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pa rent wonderful idea but my thinking as a parent with three young boys all of whom love the screen, how do you get them to switch, because the screen is so engaging. whereas listening doesn't have that same attraction. audiobooks, podcasts, when they are older may be in the early 20s you can understand that podcast are really popular, but when they are much younger? the dopamine hat that we all get when we are working with a phone or a tablet, it is really difficult to reproduce that through the audio mechanism stopping it is a visual trigger in your brain, so you are right, it is probably going to be very helpful for things like car journeys, it is also a way to get them onto apps two, first of all keep children's music off of your playlist, so you can have a... because butterfly is involved in this as well? they are trying to come up with attractive audio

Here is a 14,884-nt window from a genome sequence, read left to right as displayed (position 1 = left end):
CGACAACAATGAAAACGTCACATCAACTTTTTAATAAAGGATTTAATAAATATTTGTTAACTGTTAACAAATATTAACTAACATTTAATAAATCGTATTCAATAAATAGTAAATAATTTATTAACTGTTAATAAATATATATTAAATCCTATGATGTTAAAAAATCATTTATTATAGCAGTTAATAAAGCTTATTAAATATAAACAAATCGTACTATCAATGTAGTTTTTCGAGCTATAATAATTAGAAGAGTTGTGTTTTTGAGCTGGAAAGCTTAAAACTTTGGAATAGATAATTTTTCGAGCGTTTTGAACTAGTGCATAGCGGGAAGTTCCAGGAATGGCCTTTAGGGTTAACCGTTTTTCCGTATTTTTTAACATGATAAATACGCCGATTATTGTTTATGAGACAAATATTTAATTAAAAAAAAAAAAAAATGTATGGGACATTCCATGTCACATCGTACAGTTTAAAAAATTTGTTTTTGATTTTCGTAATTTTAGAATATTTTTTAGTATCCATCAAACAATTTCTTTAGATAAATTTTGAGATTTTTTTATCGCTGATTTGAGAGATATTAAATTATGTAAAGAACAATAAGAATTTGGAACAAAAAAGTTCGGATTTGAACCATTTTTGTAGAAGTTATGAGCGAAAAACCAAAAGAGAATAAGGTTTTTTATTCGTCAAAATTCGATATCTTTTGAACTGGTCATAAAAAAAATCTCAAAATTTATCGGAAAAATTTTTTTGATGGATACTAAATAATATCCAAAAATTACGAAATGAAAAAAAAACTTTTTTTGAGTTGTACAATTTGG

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products. —— spotify is involved in this as well? to sell it to parents, this as well? to sell it to parents, this is a way to deliver learning content this is a way to deliver learning co nte nt to this is a way to deliver learning content to your kids, and then there is the tracking issues w—2 can be a very dangerous place for kids to go because the algorithm will send it down various parts, and the way that that data is tracked is very different for children, there are much higher standards of data protection for kids, so you as a pa rent protection for kids, so you as a parent can have that comfort of knowing that if they send them to a dedicated kids at their data is safer. but no doubt if this were to ta ke safer. but no doubt if this were to take off, if there were a surge in kids listening to stuff, the advertisers would get on board. they would start to take adverts to the audio books or the podcasts that kids are listening to. exactly. so they will still advertise to kids but the amount of data they are allowed to track about those kids is less tha n